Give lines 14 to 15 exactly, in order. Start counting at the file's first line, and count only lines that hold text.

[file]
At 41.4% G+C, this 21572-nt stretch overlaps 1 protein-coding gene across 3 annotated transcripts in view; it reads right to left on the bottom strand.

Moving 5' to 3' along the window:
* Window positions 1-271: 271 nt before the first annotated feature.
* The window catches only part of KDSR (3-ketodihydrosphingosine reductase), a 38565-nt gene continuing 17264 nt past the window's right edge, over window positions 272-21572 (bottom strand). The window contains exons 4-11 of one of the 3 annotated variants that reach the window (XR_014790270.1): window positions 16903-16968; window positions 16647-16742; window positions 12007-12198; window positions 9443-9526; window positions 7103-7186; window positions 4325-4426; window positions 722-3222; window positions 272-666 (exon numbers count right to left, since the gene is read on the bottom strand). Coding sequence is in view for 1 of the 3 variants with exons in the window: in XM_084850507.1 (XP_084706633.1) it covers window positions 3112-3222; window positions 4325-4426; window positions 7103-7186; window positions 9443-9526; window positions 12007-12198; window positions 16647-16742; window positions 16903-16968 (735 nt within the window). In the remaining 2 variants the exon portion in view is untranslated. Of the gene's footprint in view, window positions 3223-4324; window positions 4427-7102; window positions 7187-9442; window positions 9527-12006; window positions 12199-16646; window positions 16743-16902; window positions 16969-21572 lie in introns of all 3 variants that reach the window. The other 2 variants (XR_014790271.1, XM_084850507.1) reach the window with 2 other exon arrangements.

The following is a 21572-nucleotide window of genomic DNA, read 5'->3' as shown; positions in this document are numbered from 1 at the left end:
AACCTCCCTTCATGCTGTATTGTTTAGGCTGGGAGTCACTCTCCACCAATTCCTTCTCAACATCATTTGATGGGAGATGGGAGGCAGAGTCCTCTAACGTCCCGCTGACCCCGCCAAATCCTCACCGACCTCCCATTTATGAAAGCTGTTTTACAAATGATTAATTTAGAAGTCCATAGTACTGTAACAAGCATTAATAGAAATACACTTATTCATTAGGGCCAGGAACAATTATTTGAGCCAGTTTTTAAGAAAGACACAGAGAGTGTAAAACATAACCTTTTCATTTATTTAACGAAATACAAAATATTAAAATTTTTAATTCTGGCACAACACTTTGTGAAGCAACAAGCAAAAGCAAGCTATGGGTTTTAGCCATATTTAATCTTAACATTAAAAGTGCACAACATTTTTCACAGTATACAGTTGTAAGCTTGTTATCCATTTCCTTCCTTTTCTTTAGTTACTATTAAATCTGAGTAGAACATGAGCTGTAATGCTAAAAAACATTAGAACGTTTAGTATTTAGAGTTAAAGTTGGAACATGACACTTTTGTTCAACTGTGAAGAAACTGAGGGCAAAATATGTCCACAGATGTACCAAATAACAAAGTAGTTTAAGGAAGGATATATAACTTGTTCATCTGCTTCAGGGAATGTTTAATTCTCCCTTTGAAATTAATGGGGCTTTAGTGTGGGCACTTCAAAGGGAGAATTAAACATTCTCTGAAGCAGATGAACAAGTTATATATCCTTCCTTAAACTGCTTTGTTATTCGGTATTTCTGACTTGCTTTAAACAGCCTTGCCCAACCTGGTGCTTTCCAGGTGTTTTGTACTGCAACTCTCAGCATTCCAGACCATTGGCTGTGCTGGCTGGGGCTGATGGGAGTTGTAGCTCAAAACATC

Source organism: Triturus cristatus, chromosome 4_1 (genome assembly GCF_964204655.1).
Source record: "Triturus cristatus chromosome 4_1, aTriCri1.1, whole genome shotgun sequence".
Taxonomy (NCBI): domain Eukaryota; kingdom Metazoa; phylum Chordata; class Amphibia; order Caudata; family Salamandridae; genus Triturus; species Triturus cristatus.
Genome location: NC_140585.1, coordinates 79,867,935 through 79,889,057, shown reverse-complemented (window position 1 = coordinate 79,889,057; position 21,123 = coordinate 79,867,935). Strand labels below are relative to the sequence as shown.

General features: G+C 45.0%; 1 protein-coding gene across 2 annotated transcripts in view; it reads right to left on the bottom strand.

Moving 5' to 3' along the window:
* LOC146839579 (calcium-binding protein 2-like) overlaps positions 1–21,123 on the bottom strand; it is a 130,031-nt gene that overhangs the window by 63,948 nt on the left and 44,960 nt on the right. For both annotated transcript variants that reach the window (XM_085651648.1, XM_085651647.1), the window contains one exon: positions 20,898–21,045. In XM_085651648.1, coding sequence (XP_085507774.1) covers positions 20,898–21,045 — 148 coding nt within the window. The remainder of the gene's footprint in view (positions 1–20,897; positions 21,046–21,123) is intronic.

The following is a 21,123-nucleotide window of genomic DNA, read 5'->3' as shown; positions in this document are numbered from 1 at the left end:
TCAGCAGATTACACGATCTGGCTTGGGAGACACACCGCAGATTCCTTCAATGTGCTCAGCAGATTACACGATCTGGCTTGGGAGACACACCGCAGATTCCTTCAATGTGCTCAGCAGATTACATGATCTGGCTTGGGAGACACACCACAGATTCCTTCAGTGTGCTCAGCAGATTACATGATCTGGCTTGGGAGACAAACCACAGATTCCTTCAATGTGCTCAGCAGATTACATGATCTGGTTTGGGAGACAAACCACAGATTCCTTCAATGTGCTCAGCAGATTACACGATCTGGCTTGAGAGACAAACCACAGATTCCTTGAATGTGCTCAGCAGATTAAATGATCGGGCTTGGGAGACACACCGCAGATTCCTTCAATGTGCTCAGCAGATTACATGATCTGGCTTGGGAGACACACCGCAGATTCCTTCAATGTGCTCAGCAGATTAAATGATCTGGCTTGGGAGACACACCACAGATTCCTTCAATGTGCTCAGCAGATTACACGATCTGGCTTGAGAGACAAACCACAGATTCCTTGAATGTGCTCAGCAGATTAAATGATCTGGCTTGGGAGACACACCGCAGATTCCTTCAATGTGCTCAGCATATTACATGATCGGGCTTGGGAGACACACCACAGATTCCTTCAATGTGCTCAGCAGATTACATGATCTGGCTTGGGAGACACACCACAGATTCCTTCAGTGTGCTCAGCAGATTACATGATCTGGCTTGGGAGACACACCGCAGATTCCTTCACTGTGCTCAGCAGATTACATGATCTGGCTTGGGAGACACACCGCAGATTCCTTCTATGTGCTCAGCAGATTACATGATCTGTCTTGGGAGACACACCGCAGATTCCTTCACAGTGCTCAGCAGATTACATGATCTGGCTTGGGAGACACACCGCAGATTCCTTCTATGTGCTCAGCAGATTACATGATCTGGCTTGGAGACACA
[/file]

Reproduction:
The following is a 21,123-nucleotide window of genomic DNA, read 5'->3' as shown; positions in this document are numbered from 1 at the left end:
TCAGCAGATTACACGATCTGGCTTGGGAGACACACCGCAGATTCCTTCAATGTGCTCAGCAGATTACACGATCTGGCTTGGGAGACACACCGCAGATTCCTTCAATGTGCTCAGCAGATTACATGATCTGGCTTGGGAGACACACCACAGATTCCTTCAGTGTGCTCAGCAGATTACATGATCTGGCTTGGGAGACAAACCACAGATTCCTTCAATGTGCTCAGCAGATTACATGATCTGGTTTGGGAGACAAACCACAGATTCCTTCAATGTGCTCAGCAGATTACACGATCTGGCTTGAGAGACAAACCACAGATTCCTTGAATGTGCTCAGCAGATTAAATGATCGGGCTTGGGAGACACACCGCAGATTCCTTCAATGTGCTCAGCAGATTACATGATCTGGCTTGGGAGACACACCGCAGATTCCTTCAATGTGCTCAGCAGATTAAATGATCTGGCTTGGGAGACACACCACAGATTCCTTCAATGTGCTCAGCAGATTACACGATCTGGCTTGAGAGACAAACCACAGATTCCTTGAATGTGCTCAGCAGATTAAATGATCTGGCTTGGGAGACACACCGCAGATTCCTTCAATGTGCTCAGCATATTACATGATCGGGCTTGGGAGACACACCACAGATTCCTTCAATGTGCTCAGCAGATTACATGATCTGGCTTGGGAGACACACCACAGATTCCTTCAGTGTGCTCAGCAGATTACATGATCTGGCTTGGGAGACACACCGCAGATTCCTTCACTGTGCTCAGCAGATTACATGATCTGGCTTGGGAGACACACCGCAGATTCCTTCTATGTGCTCAGCAGATTACATGATCTGTCTTGGGAGACACACCGCAGATTCCTTCACAGTGCTCAGCAGATTACATGATCTGGCTTGGGAGACACACCGCAGATTCCTTCTATGTGCTCAGCAGATTACATGATCTGGCTTGGAGACACA